Indicate the answer that best completes each statement or answers each question by writing A, B, or C in the blank.

1. Approximately how many children work in India? (A) 12,000, (B) 120,000, (C) 12.6 million

2. India (A) has the world's fastest-growing economy, (B) ranks last on the United Nations Human Development Index, (C) has the world's highest concentration of poor people.

3. What 1938 US. law banned children under 16 from working in hazardous jobs? (A) Family and Medical Leave Act, (B) Fair Labor Standards Act. (C) Occupational Safety and Health Administration Act

4. Title IX protects public school students and employees from (A) gender discrimination. (B) overcrowded classrooms, (C) racial discrimination.

5. Supporters of single-sex schools say they (A) don't prepare kids for the real world, (B) help kids focus more on schoolwork, (C) develop interpersonal skills.

Current Events

Unicorns On Octavion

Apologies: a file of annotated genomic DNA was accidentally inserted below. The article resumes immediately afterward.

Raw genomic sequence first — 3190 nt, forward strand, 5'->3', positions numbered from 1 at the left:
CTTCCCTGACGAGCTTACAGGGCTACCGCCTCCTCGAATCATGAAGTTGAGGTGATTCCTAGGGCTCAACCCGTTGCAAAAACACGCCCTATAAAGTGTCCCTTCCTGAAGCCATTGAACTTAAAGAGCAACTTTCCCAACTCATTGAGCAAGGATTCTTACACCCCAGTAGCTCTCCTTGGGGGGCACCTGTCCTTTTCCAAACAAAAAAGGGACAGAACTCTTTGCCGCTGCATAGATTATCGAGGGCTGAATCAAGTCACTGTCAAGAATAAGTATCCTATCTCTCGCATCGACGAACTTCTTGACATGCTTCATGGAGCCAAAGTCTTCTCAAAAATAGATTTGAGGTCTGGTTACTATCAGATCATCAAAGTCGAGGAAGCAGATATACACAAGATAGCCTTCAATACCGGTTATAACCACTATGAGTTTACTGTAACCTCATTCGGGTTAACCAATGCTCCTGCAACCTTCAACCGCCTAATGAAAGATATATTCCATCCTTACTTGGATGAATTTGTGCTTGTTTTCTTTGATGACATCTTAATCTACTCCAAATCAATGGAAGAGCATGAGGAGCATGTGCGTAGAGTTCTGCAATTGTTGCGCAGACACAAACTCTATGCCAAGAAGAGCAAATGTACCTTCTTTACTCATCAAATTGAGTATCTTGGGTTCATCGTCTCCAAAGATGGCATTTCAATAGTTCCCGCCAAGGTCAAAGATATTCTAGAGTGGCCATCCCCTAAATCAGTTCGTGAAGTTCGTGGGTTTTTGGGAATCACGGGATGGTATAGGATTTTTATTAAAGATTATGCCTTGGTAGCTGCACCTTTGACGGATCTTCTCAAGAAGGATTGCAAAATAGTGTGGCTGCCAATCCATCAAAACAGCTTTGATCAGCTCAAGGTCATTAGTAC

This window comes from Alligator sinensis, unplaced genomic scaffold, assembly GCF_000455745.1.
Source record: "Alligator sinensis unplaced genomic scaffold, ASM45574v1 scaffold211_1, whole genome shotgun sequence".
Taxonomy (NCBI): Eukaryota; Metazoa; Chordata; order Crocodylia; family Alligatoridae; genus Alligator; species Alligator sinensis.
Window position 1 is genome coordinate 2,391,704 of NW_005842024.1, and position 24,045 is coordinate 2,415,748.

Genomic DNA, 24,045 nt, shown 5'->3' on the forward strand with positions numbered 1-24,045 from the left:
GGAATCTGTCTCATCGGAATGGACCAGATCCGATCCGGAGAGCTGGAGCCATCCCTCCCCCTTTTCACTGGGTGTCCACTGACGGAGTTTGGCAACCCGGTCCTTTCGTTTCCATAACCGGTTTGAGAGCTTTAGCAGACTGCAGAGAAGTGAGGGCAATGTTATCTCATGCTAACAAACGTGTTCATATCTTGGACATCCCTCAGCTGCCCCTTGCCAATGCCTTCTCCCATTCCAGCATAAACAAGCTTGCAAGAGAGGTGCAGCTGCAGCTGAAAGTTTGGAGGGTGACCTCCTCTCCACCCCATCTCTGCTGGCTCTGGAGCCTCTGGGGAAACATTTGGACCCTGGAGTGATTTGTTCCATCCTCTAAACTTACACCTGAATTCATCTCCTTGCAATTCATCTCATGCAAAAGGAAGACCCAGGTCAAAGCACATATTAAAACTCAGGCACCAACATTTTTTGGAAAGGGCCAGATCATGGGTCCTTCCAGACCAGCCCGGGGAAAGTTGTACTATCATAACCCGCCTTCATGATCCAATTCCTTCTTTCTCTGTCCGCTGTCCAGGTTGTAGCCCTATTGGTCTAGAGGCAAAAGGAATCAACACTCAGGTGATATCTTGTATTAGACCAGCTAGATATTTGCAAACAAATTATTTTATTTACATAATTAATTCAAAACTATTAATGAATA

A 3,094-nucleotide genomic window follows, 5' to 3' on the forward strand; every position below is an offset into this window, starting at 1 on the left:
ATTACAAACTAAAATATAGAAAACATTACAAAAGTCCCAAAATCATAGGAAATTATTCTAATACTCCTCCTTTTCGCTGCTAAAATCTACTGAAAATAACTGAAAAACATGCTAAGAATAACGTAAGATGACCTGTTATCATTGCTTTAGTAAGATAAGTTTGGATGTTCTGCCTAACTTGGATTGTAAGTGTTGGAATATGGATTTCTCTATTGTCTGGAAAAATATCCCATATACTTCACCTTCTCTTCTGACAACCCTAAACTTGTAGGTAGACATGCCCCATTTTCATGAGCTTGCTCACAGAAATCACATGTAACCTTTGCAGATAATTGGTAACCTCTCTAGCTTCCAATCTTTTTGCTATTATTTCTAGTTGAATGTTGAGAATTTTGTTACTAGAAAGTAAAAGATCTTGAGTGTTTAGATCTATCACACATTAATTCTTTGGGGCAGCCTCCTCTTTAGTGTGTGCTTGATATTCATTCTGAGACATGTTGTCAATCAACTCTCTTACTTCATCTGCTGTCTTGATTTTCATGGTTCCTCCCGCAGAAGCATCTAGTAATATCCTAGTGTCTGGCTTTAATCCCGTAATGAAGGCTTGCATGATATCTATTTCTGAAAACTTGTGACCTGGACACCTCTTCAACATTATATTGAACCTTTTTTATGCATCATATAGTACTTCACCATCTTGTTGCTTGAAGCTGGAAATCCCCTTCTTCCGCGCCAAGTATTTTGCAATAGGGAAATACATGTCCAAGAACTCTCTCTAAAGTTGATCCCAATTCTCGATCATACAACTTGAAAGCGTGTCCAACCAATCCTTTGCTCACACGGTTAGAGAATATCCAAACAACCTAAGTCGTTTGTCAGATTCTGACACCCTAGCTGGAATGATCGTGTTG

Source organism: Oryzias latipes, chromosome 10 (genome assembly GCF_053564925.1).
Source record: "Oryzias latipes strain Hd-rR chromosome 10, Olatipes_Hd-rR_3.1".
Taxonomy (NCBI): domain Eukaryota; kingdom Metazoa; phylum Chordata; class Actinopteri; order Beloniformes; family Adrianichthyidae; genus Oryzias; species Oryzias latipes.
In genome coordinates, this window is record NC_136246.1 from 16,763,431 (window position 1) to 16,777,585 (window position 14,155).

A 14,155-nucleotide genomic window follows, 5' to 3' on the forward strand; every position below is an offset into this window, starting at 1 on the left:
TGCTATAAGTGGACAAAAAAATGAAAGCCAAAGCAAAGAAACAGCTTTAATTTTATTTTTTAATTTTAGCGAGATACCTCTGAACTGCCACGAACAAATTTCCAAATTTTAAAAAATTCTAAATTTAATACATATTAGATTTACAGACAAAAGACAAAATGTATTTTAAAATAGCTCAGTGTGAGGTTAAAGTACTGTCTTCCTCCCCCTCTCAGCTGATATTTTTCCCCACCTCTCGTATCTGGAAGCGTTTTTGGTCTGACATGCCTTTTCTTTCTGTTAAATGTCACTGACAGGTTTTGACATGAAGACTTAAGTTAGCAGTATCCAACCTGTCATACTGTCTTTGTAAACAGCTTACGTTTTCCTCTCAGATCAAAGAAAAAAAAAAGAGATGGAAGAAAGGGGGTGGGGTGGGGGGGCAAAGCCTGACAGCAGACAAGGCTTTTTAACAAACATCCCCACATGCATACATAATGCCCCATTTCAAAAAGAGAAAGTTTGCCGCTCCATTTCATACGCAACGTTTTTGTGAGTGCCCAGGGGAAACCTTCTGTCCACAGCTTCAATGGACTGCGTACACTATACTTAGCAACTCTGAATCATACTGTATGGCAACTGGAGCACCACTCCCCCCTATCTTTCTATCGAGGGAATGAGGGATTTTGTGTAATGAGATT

By O'Neil De NouxAlong the farthest reaches of the Milky Way hovered a sun-kissed planet of brightly colored oceans, vast forests, and plateaus that stretched as far as the eye could see. When humans first came to Octavion, they were amazed, like children in a toy store, and named all the places for their vivid colors: the Sapphire Sea, the Copper Plateau, the Indigo Forest.Many people settled on Octavion, bringing with them their machines and computers, their ideas and books, even their plants and animals. Soon the inevitable clash of worlds began, and Earth's creatures--cows, horses, cats, dogs, and fish--edged aside Octavion's native species. After thirty years and a million human inhabitants, the Indigenous Creatures Act was passed to protect Octavion's wildlife. No longer could anyone import creatures from other planets.One summer evening, as the huge Octavion sun hung just above the horizon, a twelve-year-old girl named Dana learned what the Indigenous Creatures Act was all about.Sitting on a bench beneath a towering spearmint tree, Dana spied a movement beyond the low stone wall at the edge of the campgrounds. Something stepped up from the Charcoal Plain. The waning sunlight glimmered on its silver horn, and its golden mane flowed in the warm breeze. Dana knew it was a unicorn, and her heart beat furiously. The unicorn poked its nose over the wall and nibbled the coral leaves of the bush just inside.Dana sat frozen, afraid to blink, and gazed at the graceful creature. It ate every leaf it could reach before turning and moving away. Crouching, Dana hurried to the wall and watched the unicorn disappear into the growing darkness.The bell rang. Suppertime at Mrs. Miniver's Summer Camp for Girls. Dana hurried to the dining hall, the last to arrive. Her heart thumped with her secret safely inside.Her friend Joanie ran up to her. "Dana, where have you been?""Reading," Dana answered."Reading at summer camp? What fun is that?" Joanie said. During supper, Joanie talked about sports and her friends back home. Dana only half listened, thinking about the unicorn. She imagined it racing between the dark gray rocks of the Charcoal Plain, rearing on its hind legs and snorting, then scratching the ground with its front hoofs before stepping over to let Dana pet it.Tomorrow, she thought. Tomorrow I'll gather as many leaves as I can. Then I'll pile them on top of the wall and wait.The next day, all the campers went swimming at Lake Robin. While Joanie splashed and laughed with the other girls, Dana sat with Mrs. Miniver, who told her that the lake water matched the color of a robin's egg. Dana had never seen this kind of egg, nor a robin for that matter.Dana and her big brother, Vincent, had been born on Octavion. Their mom and dad had come from Earth, and they'd often said how lucky Dana and Vincent were to live on a planet without pollution. Like most native Octavions, Dana had seen many things from Earth, like unicorns, only in photographs-until the previous evening. But it wasn't even a photo of a unicorn she'd seen before--it was a drawing. And Vincent had said that unicorns didn't exist.Turning to Mrs. Miniver, Dana asked what she knew about unicorns."There are no unicorns," Mrs. Miniver said. "There never were, not even on Earth. They are mythical creatures, like mermaids and fairies."Joanie splashed water on two other girls, who screamed. Dana closed her eyes and imagined mythical creatures, mermaids and unicorns, splashing together in the shallow end of Lake Robin. A spray of water in the face, from a giggling Joanie, brought Dana out of her daydream."Come swim with us!" Joanie said.With a sigh, Dana walked into the pale blue waters of the lake.That evening, Dana was putting coral leaves on the wall for the unicorn when Joanie came looking for her. "What [...]